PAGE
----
Six of the best: bicycle bells
Looking for a stylish and effective way to communicate your presence on a bicycle to other road users and pedestrians? We’ve put six to the test with varying looks, price points and ‘dings’.
The best bike bells for 2019
Lion’s Urban bell is made in the UK Cycling Plus
This is a cycling artefact of almost unbelievable visual and aural loveliness.
The chunky nickel sliver (copper/zinc/nickel alloy) bell is assembled in Manchester from parts made in Birmingham and Barnsley and the sound is loud, sweet and pure with a sustain of over 20 seconds.
There are stainless-steel fittings for stem or bar.
Electra’s Ringer Cycling Plus
The Electra is available in numerous designs including plain colours, a flying saucer and an ice-cream cone. We went for the RAF roundel/mod design to bring out our inner Bradley Wiggins.
It’s an old-school double-ringer, but the large 5cm diameter metal dome makes it louder than the smaller ones of our childhood bikes.
Knog Oi Classic
Knog’s Oi Classic Cycling Plus
Australia’s Knog has taken a novel approach in creating a bell that is loud enough on the street while taking up very little room on your handlebar.
It’s not as loud as the Lion, but the elegant design delivers a pleasingly pure tone, a long sustain and the Large Oi Classic fits to bars from 23.8–31.6mm in diameter.
Spurcyle’s classy looking bell Cycling Plus
How expensive for such a teeny-tiny 45g of bellmanship? That said, the all-metal design is straightforward to fit to narrow or wider bars, and though minuscule, the pure note lasts for a while.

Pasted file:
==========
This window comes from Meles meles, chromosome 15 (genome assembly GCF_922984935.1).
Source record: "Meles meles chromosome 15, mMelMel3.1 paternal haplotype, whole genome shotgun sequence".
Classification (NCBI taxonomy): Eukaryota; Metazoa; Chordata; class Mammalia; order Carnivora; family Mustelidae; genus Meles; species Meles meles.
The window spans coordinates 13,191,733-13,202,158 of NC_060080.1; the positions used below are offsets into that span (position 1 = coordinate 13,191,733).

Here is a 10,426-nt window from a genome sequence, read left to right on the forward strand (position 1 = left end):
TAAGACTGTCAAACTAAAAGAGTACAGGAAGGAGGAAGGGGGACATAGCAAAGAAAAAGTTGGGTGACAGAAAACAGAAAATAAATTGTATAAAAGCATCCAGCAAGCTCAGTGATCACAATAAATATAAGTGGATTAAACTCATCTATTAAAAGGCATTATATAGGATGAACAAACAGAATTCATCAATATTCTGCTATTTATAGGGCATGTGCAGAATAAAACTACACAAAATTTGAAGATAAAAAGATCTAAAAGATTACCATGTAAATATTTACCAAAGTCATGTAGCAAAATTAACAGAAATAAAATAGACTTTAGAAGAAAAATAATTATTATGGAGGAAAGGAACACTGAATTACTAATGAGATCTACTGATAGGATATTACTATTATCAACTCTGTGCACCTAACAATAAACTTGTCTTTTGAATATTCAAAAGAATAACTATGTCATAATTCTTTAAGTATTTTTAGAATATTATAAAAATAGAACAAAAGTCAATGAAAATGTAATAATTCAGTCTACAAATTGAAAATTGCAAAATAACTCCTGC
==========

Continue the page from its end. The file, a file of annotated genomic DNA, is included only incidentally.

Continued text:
Its 14 seconds or so sustain makes it one of the longer bongs here. It is for the deep-pocketed style-conscious rider, but it is lovely.
Read our standalone review of the Spurcycle, where it sat away from the pricing comparisons of this test and received a 4-star verdict.
Basil Portland aluminium
Basil’s Portland aluminium Cycling Plus
Also available in brass, rose gold or black versions, the 5.5cm diameter Basil creates a sonorous, suitably loud strike from its lengthy sprung lever, and a slightly harsh note that with a decent sustain, though you’ll still need a couple of strikes to wake dog walkers from their canine-accompanied concentration-free capers.
Hide My Bell
Combine bell and GPS with the Hide My Bell Cycling Plus
Got a Garmin (or Bryton, Wahoo or Polar) GPS computer and want to fit a bell without losing precious bar space? Then this is for you.
The Hide My Bell combines an out-front GPS mount with a standard bell. You do have to pull the bell’s lever upwards to strike it, which takes a little getting used to, but it is an easy-to-fit and effective design.